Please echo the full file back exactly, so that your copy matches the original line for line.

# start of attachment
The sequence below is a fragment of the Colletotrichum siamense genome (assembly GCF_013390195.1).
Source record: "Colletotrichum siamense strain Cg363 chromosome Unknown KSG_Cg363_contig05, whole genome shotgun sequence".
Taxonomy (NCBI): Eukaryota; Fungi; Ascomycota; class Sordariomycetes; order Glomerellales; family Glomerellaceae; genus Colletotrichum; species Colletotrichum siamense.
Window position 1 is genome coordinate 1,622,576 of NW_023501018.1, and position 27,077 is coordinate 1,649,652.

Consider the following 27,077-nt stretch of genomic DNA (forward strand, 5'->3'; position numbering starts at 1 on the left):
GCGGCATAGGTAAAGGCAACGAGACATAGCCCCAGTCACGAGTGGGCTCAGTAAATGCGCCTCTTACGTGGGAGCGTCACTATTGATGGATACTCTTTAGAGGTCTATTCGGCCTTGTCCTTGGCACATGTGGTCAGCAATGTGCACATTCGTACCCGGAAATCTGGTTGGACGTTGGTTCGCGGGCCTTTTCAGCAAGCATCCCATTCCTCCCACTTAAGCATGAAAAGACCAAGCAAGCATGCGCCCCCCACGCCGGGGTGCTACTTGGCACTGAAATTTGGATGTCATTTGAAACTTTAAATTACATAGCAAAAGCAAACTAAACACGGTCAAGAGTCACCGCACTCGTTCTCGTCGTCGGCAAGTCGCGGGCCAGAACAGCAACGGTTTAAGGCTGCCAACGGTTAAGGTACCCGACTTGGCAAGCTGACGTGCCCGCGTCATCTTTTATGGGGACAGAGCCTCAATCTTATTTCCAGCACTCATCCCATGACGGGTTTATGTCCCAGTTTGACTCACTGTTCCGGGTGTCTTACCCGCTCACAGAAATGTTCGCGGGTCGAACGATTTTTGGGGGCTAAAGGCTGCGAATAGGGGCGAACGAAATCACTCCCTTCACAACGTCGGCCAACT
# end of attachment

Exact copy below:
The sequence below is a fragment of the Colletotrichum siamense genome (assembly GCF_013390195.1).
Source record: "Colletotrichum siamense strain Cg363 chromosome Unknown KSG_Cg363_contig05, whole genome shotgun sequence".
Taxonomy (NCBI): Eukaryota; Fungi; Ascomycota; class Sordariomycetes; order Glomerellales; family Glomerellaceae; genus Colletotrichum; species Colletotrichum siamense.
Window position 1 is genome coordinate 1,622,576 of NW_023501018.1, and position 27,077 is coordinate 1,649,652.

Consider the following 27,077-nt stretch of genomic DNA (forward strand, 5'->3'; position numbering starts at 1 on the left):
GCGGCATAGGTAAAGGCAACGAGACATAGCCCCAGTCACGAGTGGGCTCAGTAAATGCGCCTCTTACGTGGGAGCGTCACTATTGATGGATACTCTTTAGAGGTCTATTCGGCCTTGTCCTTGGCACATGTGGTCAGCAATGTGCACATTCGTACCCGGAAATCTGGTTGGACGTTGGTTCGCGGGCCTTTTCAGCAAGCATCCCATTCCTCCCACTTAAGCATGAAAAGACCAAGCAAGCATGCGCCCCCCACGCCGGGGTGCTACTTGGCACTGAAATTTGGATGTCATTTGAAACTTTAAATTACATAGCAAAAGCAAACTAAACACGGTCAAGAGTCACCGCACTCGTTCTCGTCGTCGGCAAGTCGCGGGCCAGAACAGCAACGGTTTAAGGCTGCCAACGGTTAAGGTACCCGACTTGGCAAGCTGACGTGCCCGCGTCATCTTTTATGGGGACAGAGCCTCAATCTTATTTCCAGCACTCATCCCATGACGGGTTTATGTCCCAGTTTGACTCACTGTTCCGGGTGTCTTACCCGCTCACAGAAATGTTCGCGGGTCGAACGATTTTTGGGGGCTAAAGGCTGCGAATAGGGGCGAACGAAATCACTCCCTTCACAACGTCGGCCAACT